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Latest posts by hogweed

1 to 10 of 585

Small garden water feature

Posted: 27/05/2015 at 19:43

You have nothing to lose - apart from a couple of plants! Go ahead and try it - you never know!  Apart from water lilies who don't much like running water.

Securing an unstable dry stone wall?

Posted: 27/05/2015 at 19:38

The hedge would have to be planted on the other side of the wall from you - ie in the farmers field. If rebuilding is not an option could you perhaps speak to the farmer and get him to erect some stock fencing on his side to keep the cows away from it? Then all you need worry about is your little uns and how to keep them away from your side?


Posted: 27/05/2015 at 17:12

It is raining - hurrah! I have planted a little bit of box hedging, some pots, about a dozen plants and reseeded a goodly bit of lawn edging and this will give them a good watering in. The first time it has rained here for a few weeks!

Getting the 'proffessionals' in

Posted: 27/05/2015 at 17:07

You are not cheating. You have an awkward shaped garden, you are inexperienced and do not want to make mistakes. There is nothing wrong in getting advice. Even if you have to pay for it! You will still have fun doing the work, picking the plants etc etc.  We cannot all afford to or want to, learn from our own mistakes. You will still have ample opportunities to come on here and ask for advice! Good luck!

Planter suggestions

Posted: 27/05/2015 at 16:56

Just line it and treat it as any other hanging type basket - unless you are looking to fill it with perennial type plants? Forgive me for this but it does not look too attractive - I would fill it with shade lovers and tuck it into a shady corner of the garden!

Securing an unstable dry stone wall?

Posted: 27/05/2015 at 16:50

   Posts and chicken wire will only stop the children from going near the wall - it will not secure the wall. The only way is to rebuild it and for that you need to talk to the owner. Up here in Scotland, I got a dry stone wall rebuilt and it cost about £50 a metre (3 foot tall). That was about 7-8 years ago. Not sure what the price would be now but quite expensive I would think.              

Getting the 'proffessionals' in

Posted: 26/05/2015 at 21:03

I understand where you are coming from Mother Hen. Nurseries may do a design service but I would reckon only for plants. You need some advice on hard landscaping as well. In fact a total design. So your idea is a good one - get a garden designer. You will be able to sit down with them and chat about what you want in general terms ie somewhere to eat, a border with perennials, a pond, compost heap - whatever. You can also tell them if you are intending to do the work yourselves over a period of time - whatever. A budget both for the design and for the garden as a whole. The smaller the garden, the cheaper it will be. They will be able to give you rough ideas of how much paving for instance will cost per sq. metre. If you do get a scaled drawing then you can work from it over the years when you have the money and you know that the whole design will be cohesive.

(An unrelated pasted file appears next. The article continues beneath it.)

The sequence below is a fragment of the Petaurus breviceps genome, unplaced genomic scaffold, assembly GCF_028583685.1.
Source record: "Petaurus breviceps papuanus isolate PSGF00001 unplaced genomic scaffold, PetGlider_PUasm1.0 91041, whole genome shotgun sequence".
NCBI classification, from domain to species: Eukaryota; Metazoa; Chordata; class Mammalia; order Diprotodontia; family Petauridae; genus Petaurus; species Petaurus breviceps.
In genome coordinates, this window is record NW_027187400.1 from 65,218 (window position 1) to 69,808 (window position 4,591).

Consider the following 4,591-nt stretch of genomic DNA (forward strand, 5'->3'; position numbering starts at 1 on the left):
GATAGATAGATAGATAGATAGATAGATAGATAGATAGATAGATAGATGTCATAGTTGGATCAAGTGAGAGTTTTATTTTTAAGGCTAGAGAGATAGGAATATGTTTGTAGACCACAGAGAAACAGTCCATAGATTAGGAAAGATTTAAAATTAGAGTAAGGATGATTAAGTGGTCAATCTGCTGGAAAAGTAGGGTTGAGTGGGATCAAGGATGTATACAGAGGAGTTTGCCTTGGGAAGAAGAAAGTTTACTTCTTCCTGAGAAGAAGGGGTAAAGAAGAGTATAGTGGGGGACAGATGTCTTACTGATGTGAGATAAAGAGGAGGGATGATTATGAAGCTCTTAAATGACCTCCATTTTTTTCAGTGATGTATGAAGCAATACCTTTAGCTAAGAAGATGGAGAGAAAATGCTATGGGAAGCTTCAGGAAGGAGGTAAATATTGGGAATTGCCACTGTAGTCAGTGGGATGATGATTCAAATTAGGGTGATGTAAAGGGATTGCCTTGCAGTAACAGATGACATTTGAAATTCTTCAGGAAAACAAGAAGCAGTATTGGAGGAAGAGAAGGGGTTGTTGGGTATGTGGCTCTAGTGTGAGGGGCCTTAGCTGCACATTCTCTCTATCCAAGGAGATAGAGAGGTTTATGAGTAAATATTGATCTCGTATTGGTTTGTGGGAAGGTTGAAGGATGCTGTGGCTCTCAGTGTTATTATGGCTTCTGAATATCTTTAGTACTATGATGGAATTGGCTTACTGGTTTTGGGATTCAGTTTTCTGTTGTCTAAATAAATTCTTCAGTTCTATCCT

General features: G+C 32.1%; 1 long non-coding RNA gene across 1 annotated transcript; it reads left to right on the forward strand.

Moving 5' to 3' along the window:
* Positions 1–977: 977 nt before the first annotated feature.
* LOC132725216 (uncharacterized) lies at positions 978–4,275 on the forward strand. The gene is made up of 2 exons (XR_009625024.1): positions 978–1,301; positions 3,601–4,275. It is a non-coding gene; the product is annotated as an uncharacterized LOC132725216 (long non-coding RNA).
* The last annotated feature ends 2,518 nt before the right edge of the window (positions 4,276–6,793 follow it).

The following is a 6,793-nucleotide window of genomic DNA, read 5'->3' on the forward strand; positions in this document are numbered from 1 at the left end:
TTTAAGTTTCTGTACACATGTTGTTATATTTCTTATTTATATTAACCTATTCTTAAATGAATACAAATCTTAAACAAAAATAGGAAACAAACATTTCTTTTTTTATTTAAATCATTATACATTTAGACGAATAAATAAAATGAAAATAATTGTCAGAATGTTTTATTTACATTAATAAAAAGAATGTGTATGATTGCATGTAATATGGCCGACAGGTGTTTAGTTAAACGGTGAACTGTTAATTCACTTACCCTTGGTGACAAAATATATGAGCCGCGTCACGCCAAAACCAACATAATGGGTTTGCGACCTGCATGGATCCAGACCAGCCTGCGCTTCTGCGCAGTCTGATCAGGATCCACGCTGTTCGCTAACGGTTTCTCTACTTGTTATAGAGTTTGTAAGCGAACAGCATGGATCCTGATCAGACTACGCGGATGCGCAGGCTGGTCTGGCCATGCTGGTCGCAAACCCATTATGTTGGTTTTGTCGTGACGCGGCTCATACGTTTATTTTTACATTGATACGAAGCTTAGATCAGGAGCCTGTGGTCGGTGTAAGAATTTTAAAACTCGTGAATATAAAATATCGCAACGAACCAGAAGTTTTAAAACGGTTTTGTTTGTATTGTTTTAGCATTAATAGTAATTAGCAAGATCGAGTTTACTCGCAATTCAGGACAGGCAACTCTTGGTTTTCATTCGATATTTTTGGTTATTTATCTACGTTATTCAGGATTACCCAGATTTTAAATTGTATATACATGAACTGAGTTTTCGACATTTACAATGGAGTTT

A garden designer will have different prices for sketches (the cheapest), a design to scale of the whole garden, planting plans, structural plans etc etc. I say go for it. Money well spent. A garden designer will normally only charge a nominal ff for a first visit (or free). They will have their portfolio with them so you can check out if you like their style or not. And should have lots of before and after photos.

How do they do it - slugs?

Posted: 25/05/2015 at 21:45

How to slugs manage to find juicy young plants in a garden my size? I planted some delphiniums and some lupins a few days ago and sprinkled around them with slug killer. Went out today and could not believe the number of empty snail shells that were littered around the plants. How do slugs and snails find their prey in a large garden full of plants? Is it by smell or what?

Persicaria bistorta 'Superba'

Posted: 25/05/2015 at 21:40

Yep, that definitely looks as though it is dead. Did it have any green on it when you bought it?

Choosing a flowering shrub for garden - where to start?

Posted: 25/05/2015 at 21:22

Lilacs have a short flowering time. If you do want one that will flower for a long time you could try a hydrangea, or viburnum splendiflorum, potentilla or abelia, Or a smoke bush might go well with the painted wall depending on the colour of the wall. No flowers to speak of but  lovely dark purple leaves.

1 to 10 of 585

Discussions started by hogweed

How do they do it - slugs?

Replies: 4    Views: 222
Last Post: 26/05/2015 at 00:16

Good 'do-ers'

Replies: 11    Views: 386
Last Post: 25/05/2015 at 07:46


Replies: 10    Views: 266
Last Post: 27/04/2015 at 20:32

No excuse

Replies: 12    Views: 475
Last Post: 05/09/2014 at 20:55

Autumn lawn maintenance visit

Replies: 12    Views: 601
Last Post: 27/08/2014 at 08:13

Petrol lawnmower for girlie

Replies: 2    Views: 343
Last Post: 08/08/2014 at 14:31

Hand shears

Replies: 4    Views: 1041
Last Post: 30/07/2014 at 15:22

Pond pumps

Replies: 4    Views: 500
Last Post: 24/07/2014 at 16:46

No such thing as a bargain!

Replies: 17    Views: 785
Last Post: 15/07/2014 at 09:27

Clematis Marjorie

Plants available 
Replies: 3    Views: 346
Last Post: 02/07/2014 at 22:28

Plant id please

Sturdy green thing 
Replies: 14    Views: 453
Last Post: 23/06/2014 at 11:47

Border edging

Replies: 1    Views: 375
Last Post: 12/06/2014 at 17:51

Overwintering plants

Replies: 10    Views: 462
Last Post: 05/06/2014 at 11:54

What is flowering now in your garden?

Replies: 18    Views: 847
Last Post: 10/06/2014 at 07:54

Geoff Hamilton

Replies: 23    Views: 1551
Last Post: 26/05/2014 at 10:50
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